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The influence of norepinephrine and phenylephrine on cerebral perfusion and oxygenation during propofol–remifentanil and propofol–remifentanil–dexmedetomidine anaesthesia in piglets

  • 1Email author,
  • 2,
  • 3,
  • 1,
  • 1,
  • 4, 5 and
  • 1
Acta Veterinaria Scandinavica201860:8

https://doi.org/10.1186/s13028-018-0362-z

  • Received: 28 April 2017
  • Accepted: 30 January 2018
  • Published:

Abstract

Background

Vasopressors are frequently used to increase blood pressure in order to ensure sufficient cerebral perfusion and oxygenation (CPO) during hypotensive periods in anaesthetized patients. Efficacy depends both on the vasopressor and anaesthetic protocol used. Propofol–remifentanil total intravenous anaesthesia (TIVA) is common in human anaesthesia, and dexmedetomidine is increasingly used as adjuvant to facilitate better haemodynamic stability and analgesia. Little is known of its interaction with vasopressors and subsequent effects on CPO. This study investigates the CPO response to infusions of norepinephrine and phenylephrine in piglets during propofol–remifentanil and propofol–remifentanil–dexmedetomidine anaesthesia. Sixteen healthy female piglets (25–34 kg) were randomly allocated into a two-arm parallel group design with either normal blood pressure (NBP) or induced low blood pressure (LBP). Anaesthesia was induced with propofol without premedication and maintained with propofol–remifentanil TIVA, and finally supplemented with continuous infusion of dexmedetomidine. Norepinephrine and phenylephrine were infused in consecutive intervention periods before and after addition of dexmedetomidine. Cerebral perfusion measured by laser speckle contrast imaging was related to cerebral oxygenation as measured by an intracerebral Licox probe (partial pressure of oxygen) and transcranial near infrared spectroscopy technology (NIRS) (cerebral oxygen saturation).

Results

During propofol–remifentanil anaesthesia, increases in blood pressure by norepinephrine and phenylephrine did not change cerebral perfusion significantly, but cerebral partial pressure of oxygen (Licox) increased following vasopressors in both groups and increases following norepinephrine were significant (NBP: P = 0.04, LBP: P = 0.02). In contrast, cerebral oxygen saturation (NIRS) fell significantly in NBP following phenylephrine (P = 0.003), and following both norepinephrine (P = 0.02) and phenylephrine (P = 0.002) in LBP. Blood pressure increase by both norepinephrine and phenylephrine during propofol–remifentanil–dexmedetomidine anaesthesia was not followed by significant changes in cerebral perfusion. Licox measures increased significantly following both vasopressors in both groups, whereas the decreases in NIRS measures were only significant in the NBP group.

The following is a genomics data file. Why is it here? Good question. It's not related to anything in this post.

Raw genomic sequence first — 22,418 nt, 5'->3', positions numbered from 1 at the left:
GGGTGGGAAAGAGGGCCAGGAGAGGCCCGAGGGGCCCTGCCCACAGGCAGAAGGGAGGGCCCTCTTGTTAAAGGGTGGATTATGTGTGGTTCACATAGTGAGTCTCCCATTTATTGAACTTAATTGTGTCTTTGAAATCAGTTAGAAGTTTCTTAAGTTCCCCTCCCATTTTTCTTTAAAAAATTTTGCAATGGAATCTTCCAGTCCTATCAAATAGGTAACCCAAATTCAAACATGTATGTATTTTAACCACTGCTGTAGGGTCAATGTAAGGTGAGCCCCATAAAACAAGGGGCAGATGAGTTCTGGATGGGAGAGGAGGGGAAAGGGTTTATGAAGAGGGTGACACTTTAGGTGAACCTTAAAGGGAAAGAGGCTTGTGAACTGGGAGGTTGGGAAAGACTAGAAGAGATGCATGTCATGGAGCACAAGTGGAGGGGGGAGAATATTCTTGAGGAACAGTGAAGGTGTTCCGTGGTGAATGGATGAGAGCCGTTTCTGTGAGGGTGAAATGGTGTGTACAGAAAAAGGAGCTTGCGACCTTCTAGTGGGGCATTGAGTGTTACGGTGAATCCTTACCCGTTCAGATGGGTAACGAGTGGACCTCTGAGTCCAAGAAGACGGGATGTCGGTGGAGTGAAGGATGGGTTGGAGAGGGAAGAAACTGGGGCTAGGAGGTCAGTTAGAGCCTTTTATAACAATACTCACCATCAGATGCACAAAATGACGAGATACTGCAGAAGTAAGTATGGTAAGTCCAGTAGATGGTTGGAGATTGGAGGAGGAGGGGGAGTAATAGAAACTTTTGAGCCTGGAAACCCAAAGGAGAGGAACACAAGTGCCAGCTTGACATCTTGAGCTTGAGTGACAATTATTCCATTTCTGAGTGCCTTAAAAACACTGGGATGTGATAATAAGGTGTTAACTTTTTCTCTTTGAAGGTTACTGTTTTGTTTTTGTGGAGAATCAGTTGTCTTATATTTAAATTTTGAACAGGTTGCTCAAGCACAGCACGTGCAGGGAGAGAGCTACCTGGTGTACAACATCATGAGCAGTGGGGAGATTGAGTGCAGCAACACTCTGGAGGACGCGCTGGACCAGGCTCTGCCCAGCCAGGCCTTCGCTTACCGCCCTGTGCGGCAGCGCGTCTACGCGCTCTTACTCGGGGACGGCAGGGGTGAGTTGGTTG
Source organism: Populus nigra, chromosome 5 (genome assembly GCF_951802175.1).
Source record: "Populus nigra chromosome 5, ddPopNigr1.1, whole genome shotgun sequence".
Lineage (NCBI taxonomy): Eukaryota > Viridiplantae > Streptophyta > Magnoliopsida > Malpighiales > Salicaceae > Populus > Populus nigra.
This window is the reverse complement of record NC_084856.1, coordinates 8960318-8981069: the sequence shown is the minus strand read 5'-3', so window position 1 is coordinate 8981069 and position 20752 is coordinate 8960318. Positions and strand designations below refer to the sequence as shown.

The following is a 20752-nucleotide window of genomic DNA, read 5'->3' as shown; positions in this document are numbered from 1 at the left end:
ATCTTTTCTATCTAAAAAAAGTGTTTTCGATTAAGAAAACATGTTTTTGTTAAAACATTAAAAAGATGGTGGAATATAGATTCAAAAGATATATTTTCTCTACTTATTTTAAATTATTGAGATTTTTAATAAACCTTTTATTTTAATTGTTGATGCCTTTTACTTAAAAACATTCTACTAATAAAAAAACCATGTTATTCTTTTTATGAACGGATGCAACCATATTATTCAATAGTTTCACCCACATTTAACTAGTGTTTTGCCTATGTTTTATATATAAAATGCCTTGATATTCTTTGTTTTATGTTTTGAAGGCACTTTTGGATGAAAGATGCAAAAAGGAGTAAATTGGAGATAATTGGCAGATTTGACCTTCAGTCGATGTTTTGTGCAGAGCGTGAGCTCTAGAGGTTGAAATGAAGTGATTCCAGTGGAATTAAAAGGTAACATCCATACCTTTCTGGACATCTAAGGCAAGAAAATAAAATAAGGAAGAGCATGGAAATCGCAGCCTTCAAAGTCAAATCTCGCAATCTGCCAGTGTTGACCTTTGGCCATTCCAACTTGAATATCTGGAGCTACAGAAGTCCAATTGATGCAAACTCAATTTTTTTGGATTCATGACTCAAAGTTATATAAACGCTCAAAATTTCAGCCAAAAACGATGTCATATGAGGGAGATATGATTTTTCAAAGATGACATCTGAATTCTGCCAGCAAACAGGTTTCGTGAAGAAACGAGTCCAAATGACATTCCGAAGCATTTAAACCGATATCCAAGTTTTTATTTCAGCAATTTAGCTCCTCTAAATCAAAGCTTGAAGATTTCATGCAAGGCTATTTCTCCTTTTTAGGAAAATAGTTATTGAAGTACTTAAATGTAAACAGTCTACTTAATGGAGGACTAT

Conclusions

Cerebral partial pressure of oxygen measured by Licox increased significantly in concert with the vasopressor induced increases in blood pressure in healthy piglets with both normal and low blood pressure. Cerebral oxygenation assessed by intracerebral Licox and transcranial NIRS showed opposing results to vasopressor infusions.

Keywords

  • Cerebral oxygenation
  • Cerebral perfusion
  • Dexmedetomidine
  • Laser speckle contrast imaging
  • Licox
  • NIRS
  • Norepinephrine
  • Phenylephrine
  • Propofol
  • Remifentanil
  • Vasopressor

Background

Vasopressors are frequently used to increase blood pressure in order to ensure sufficient cerebral perfusion and oxygenation (CPO) during hypotensive periods induced by e.g. anaesthesia or septic shock [14]. Two of the most commonly used vasopressors are norepinephrine and phenylephrine [5]. The quality of the response in cerebral blood flow (CBF) to vasopressor treatment has been shown to rely on the type of vasopressor used [3, 6, 7] and on the concurrent anaesthetic protocol [3].

Vasopressors have a well-documented systemic cardiovascular effect [8]. The primary benefit of vasopressors on CPO is believed to be due to the concomitant elevation of cerebral perfusion pressure following elevation of the systemic blood pressure [9]. However, if systemic pressure is kept within the limits of cerebral autoregulation, vasopressor treatment should have little effect on cerebral perfusion, despite an increase in blood pressure [9, 10]. Porcine cerebral arteries and veins have been reported to have dense sympathetic innervation and to be susceptible to vasopressor induced vasoconstriction in vitro [11]. Vasopressor-induced vasoconstriction has also been reported in vivo in healthy humans [12]. The sympathomimetic effect of norepinephrine is mediated by binding to both α-(α1) and β-(β1 and β2) adrenergic-receptors, whereas phenylephrine is a highly selective α1-agonist. The cerebral veins are more sensitive to sympathetic activation than cerebral arteries, and vasoconstriction are more specifically mediated by α2 rather than α1 adrenoceptors [11]. These differences may have contributed to the varying vasopressor effect on cerebral arteries versus veins observed in humans [12]. Despite the presence of α-adrenoceptors in the cerebral arteries, the vasoconstrictive effect of vasopressors on the cerebral arteries has been reported as clinically insignificant, since maximal stimulation has been shown to only reduce CBF by 5–10%, in healthy humans [10, 13].